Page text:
Many of these ‘non-golfers’ now use range balls, which cost like 10 cents each when you pocket one. But I did hear you’ll get a free craft beer coupon w/ each dozen.

    Who on earth would order these balls when you can buy distance balls CHEAP at Walmart? And for ‘non-golfers’, DOES “DISTANCE” REALLY MATTER??? So, now, w/ this Union ‘distance’ ball, you’ll dribble your shot 18 yards off the tee instead of 15?

  2. ShortHitter

    Feb 13, 2020 at 7:42 am

    They’ll make good margins on the direct to consumer segment by cutting out retailers. If they charge for shipping, you could be paying $30+ for a surlyn cover ball. Makes complete sense for folks that pay $15 for a phone order $7 sandwich with delivery and service fees.

  3. Will Johnston

    Feb 12, 2020 at 11:25 am

    The ball will be a huge success if they denounce toxic masculinity and only use gender neutral pronouns.

  4. golfraven

    Feb 10, 2020 at 5:00 pm

    Some execs at Acushnet: so what are we doing about the Corona virus? Well, lets bring out a new ball brand and call it Union Green. Sounds Chinese to me and make us look like as we would care about next generation on this planet.

  5. Funkaholic

    Feb 10, 2020 at 4:12 pm

    This is “woke” capitalism in action, a bunch of old white haired guys sitting around the boardroom asking each other “how do we reach millennials?” Naturally the answer is to Bart Simpson up a brand of cheap balls. Everything about this is stupid. When will executive realize, you can’t brand “cool”. Most of the young people I see on the golf course are as serious as anybody. You aren’t going to win over the stoned Frisbee golfers and nobody wants them on the course anyway.

  6. jgpl001

    Feb 8, 2020 at 3:55 pm

    I have heard some nonsense in my time but this is total BS.
    What are they talking about with this inclusive, eco rubbish???
    And a few cheap, non descript golf balls – Give me a break
    Anybody who buys these needs serious treatment and antipsychotic medication

  7. Marty

    Feb 8, 2020 at 12:19 pm

    Completely incongruous. The logo doesn’t look like it belongs on a golf ball and the brand name sounds like some sort of house-brand one might find on sweatshirts and warmups at the GAP or some other big box store.

    Also, how people approach the game of golf is not a “Lifestyle” or a “Lifestyle Choice”.

  8. Chip2win

    Feb 8, 2020 at 6:23 am

    I’m going to make it my personal mission to avoid purchasing all Titleist/Footjoy products.

    • Brian

      Feb 8, 2020 at 2:57 pm

      Ditto. Why buy these when high-performing urethane balls are available for just a few $ more?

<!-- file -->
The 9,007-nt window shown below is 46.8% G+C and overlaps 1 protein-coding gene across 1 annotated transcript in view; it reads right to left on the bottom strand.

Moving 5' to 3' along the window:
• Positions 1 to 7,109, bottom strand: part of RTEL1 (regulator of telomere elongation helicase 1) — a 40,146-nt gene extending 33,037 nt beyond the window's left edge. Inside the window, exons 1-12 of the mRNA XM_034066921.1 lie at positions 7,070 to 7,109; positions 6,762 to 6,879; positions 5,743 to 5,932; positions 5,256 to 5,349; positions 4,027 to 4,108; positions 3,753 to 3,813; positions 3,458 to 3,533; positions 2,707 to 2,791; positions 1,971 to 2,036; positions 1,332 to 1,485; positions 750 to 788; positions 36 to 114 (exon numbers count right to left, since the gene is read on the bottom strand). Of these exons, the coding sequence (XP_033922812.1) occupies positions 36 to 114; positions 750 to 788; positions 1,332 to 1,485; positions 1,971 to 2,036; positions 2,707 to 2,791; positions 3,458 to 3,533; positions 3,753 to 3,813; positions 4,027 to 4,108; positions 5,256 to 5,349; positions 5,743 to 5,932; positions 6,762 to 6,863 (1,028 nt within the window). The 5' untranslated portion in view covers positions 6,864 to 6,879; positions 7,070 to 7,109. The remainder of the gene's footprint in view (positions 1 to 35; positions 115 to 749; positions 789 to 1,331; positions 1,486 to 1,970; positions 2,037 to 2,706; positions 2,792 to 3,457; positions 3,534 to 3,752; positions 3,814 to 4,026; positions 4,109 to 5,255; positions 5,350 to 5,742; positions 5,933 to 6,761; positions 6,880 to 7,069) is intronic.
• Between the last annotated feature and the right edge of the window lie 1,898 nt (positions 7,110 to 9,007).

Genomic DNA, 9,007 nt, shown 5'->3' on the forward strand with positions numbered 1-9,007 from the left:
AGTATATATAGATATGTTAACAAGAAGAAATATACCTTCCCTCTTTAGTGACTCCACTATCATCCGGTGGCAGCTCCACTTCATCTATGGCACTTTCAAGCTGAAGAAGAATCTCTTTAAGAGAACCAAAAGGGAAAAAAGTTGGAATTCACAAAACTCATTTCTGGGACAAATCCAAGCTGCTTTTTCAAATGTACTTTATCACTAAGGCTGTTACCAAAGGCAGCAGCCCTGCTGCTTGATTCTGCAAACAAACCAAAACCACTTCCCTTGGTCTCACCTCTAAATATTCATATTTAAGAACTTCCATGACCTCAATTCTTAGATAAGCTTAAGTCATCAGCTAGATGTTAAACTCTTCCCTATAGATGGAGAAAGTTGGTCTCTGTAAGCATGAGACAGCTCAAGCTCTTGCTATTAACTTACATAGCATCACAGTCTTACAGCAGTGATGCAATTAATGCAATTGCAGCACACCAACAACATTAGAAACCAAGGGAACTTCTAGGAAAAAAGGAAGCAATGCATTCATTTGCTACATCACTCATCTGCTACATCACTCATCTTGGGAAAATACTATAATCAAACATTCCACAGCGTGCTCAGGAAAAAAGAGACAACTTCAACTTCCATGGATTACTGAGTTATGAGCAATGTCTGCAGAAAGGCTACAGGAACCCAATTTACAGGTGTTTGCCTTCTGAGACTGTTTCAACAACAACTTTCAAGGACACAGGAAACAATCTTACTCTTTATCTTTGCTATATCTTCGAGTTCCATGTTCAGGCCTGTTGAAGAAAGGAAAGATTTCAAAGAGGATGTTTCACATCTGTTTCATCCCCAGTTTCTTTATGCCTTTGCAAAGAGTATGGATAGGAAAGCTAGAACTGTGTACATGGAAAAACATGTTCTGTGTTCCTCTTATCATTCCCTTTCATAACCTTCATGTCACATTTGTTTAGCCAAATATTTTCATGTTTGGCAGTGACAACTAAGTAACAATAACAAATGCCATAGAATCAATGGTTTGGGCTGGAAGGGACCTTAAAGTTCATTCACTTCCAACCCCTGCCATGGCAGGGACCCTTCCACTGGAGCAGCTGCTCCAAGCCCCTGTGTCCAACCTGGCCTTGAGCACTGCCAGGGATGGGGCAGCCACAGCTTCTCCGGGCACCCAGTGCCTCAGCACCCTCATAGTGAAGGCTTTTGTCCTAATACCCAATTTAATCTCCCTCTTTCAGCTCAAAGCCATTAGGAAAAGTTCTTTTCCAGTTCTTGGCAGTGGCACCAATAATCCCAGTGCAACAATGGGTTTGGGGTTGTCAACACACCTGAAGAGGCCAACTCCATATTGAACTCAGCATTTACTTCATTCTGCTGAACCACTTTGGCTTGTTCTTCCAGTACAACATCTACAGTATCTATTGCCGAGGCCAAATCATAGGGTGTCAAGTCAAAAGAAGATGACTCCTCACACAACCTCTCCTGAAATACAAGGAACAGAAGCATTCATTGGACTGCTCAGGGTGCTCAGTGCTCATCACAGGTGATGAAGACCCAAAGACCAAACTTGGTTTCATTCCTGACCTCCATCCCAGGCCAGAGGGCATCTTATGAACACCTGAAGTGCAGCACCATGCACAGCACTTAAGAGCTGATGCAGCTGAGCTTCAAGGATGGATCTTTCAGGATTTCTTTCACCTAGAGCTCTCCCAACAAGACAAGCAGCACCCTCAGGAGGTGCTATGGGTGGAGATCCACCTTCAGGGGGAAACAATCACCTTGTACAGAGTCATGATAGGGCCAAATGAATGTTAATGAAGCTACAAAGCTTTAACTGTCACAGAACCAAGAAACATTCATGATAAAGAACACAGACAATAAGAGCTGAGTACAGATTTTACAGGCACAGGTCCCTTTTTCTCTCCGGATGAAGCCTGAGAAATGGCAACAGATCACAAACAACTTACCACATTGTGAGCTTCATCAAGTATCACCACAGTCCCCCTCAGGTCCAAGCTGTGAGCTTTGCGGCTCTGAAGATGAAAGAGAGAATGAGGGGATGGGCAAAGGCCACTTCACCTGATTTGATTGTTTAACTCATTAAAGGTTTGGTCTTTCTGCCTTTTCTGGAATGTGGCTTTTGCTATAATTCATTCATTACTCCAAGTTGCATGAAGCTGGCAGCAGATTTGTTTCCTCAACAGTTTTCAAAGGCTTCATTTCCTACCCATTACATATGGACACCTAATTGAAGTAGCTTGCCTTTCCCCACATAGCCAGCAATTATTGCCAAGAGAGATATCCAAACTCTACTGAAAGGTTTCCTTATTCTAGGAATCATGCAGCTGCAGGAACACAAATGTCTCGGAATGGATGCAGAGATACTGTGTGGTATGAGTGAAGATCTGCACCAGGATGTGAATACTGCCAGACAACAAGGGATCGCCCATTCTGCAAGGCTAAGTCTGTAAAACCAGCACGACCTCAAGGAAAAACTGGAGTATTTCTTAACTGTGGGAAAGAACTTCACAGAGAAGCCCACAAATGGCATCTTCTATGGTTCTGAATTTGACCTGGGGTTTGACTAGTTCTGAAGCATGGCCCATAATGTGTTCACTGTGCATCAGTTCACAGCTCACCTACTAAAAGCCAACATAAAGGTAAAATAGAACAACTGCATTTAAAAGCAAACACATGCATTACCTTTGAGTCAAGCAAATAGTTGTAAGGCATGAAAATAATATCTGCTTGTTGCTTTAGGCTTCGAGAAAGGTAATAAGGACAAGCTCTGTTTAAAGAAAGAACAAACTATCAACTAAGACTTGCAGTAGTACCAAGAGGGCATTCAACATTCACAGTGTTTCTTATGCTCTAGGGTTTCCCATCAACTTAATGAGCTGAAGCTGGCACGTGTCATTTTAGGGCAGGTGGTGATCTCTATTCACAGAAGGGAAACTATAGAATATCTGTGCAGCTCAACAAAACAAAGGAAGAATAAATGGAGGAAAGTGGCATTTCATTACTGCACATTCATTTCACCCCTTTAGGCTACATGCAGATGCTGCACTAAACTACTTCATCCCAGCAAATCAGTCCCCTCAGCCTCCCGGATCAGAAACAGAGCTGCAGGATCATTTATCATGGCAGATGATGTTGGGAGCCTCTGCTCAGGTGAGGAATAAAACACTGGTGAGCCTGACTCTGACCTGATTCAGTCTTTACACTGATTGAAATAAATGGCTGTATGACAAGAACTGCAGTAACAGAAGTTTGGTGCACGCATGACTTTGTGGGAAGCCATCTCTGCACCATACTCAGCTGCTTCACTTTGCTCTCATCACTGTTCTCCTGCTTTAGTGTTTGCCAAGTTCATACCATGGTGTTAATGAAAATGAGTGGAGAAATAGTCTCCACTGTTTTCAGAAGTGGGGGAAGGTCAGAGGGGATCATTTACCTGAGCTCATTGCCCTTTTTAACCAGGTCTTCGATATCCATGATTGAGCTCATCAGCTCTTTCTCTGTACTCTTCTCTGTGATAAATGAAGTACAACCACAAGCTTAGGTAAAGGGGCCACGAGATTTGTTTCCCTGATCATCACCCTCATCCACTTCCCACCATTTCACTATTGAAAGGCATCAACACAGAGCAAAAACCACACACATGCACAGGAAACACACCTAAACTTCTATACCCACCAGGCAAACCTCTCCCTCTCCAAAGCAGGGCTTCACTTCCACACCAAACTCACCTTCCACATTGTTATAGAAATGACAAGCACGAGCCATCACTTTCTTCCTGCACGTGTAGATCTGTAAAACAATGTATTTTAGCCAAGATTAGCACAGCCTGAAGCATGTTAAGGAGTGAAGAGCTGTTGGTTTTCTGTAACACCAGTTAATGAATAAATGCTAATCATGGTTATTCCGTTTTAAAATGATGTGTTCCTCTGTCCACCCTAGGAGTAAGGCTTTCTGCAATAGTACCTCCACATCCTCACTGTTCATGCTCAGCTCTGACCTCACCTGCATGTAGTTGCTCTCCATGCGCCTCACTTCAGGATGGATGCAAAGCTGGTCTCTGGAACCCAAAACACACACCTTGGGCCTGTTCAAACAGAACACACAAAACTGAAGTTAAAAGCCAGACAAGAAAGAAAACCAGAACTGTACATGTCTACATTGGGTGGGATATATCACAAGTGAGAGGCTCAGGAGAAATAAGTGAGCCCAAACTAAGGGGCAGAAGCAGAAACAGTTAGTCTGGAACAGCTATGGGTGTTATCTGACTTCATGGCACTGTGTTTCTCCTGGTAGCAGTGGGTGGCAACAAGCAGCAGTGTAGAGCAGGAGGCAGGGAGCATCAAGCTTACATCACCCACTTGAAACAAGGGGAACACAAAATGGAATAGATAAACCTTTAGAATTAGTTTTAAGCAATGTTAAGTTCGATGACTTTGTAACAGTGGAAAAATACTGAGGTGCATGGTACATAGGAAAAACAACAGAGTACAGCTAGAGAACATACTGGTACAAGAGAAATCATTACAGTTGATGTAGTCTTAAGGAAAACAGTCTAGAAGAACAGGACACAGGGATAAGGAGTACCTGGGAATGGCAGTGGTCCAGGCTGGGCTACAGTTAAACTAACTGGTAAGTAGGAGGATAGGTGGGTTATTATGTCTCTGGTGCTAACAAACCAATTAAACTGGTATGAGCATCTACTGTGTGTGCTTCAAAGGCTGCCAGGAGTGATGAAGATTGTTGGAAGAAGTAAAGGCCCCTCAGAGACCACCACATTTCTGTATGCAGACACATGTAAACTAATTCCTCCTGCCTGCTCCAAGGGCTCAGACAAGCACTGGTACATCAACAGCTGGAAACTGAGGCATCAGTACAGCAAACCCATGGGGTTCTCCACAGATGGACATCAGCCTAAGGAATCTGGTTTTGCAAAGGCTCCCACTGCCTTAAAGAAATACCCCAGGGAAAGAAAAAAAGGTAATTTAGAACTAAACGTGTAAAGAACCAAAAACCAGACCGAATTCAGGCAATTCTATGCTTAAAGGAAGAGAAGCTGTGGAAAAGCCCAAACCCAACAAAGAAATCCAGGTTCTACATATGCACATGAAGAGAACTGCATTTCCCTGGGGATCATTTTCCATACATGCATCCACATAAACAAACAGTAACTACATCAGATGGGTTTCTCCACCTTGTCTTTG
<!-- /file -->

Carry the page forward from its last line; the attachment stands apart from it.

9. Chip2win

    Feb 8, 2020 at 5:14 am

    I’m going to make it my personal mission to avoid ALL Titleist/Footjoy products in the future.

  10. Daniel Whitehurst

    Feb 8, 2020 at 4:35 am

    So this is introduced for the basic player that isn’t interested in the balls makeup or materials at a lower cost than the $47 prov1 at $27. You can get a great ball like Wilson DUO at $20 or Callaway supersoft at $22. What the point of this. I thought it was a eco friendly ball with GREEN in the name. Or maybe a non conforming ball for distance.

    • JThunder

      Feb 10, 2020 at 2:52 am

      Yes – Duo, Supersoft and several others compete with Tour Soft, but all at lower price than Tour Soft or Onion Green.

      • Danny Boy

        Feb 10, 2020 at 9:26 pm

        Onion Green – Now that’s something I can get behind

    • Steve Sanders

      Feb 10, 2020 at 3:21 pm

      Yeah Vice and Snell already offer high quality golf balls for less than this and even the big name brands already have plenty of products made of higher-quality materials in the $20-25 price point. Who in their right mind is looking for a “message” in their golf balls? I’ve never bought a 15-pack of cheap pinnacles at a course and thought to myself “But does pinnacle speak to my personal opinions on inclusivity and casual enjoyment of golf?”

  11. Rich Douglas

    Feb 8, 2020 at 1:10 am

    This is a press release, nothing more.

    How could these balls be any different from the rocks they sell under the Pinnacle line?

    How is it that these balls are some form of “lifestyle brand”? Seriously, what’s the lifestyle or the brand?

    If I’m running Callaway, I’m talking to the legal department about suing for infringement…on the TopFlite line!

    And if one of your selling points is that the ball is cheap to lose, well….

  12. MadMex

    Feb 8, 2020 at 12:55 am

    Good lord !!!!! All they needed was the race angle,,,,
    ” para todos ustedes que no pueden pagar el precio de las Pro-V1 les ofrecemos esta basura !!!”

    Translation: “For those of you who can’t afford the price of Pro-V1 balls, we offer you this garbage!”

    Yes, I am Mexican and do speak and write fluent Spanish,,,,,,,,,,

  13. hwt

    Feb 7, 2020 at 11:08 pm

    This is clearly an attempt to get into the vice/snell/tbc/sugarloaf sector. Too bad it looks like it was thought up by a heavy handed dumbo in the corporate office. Won’t be even testing these bc this is such a corporate facepalm moment.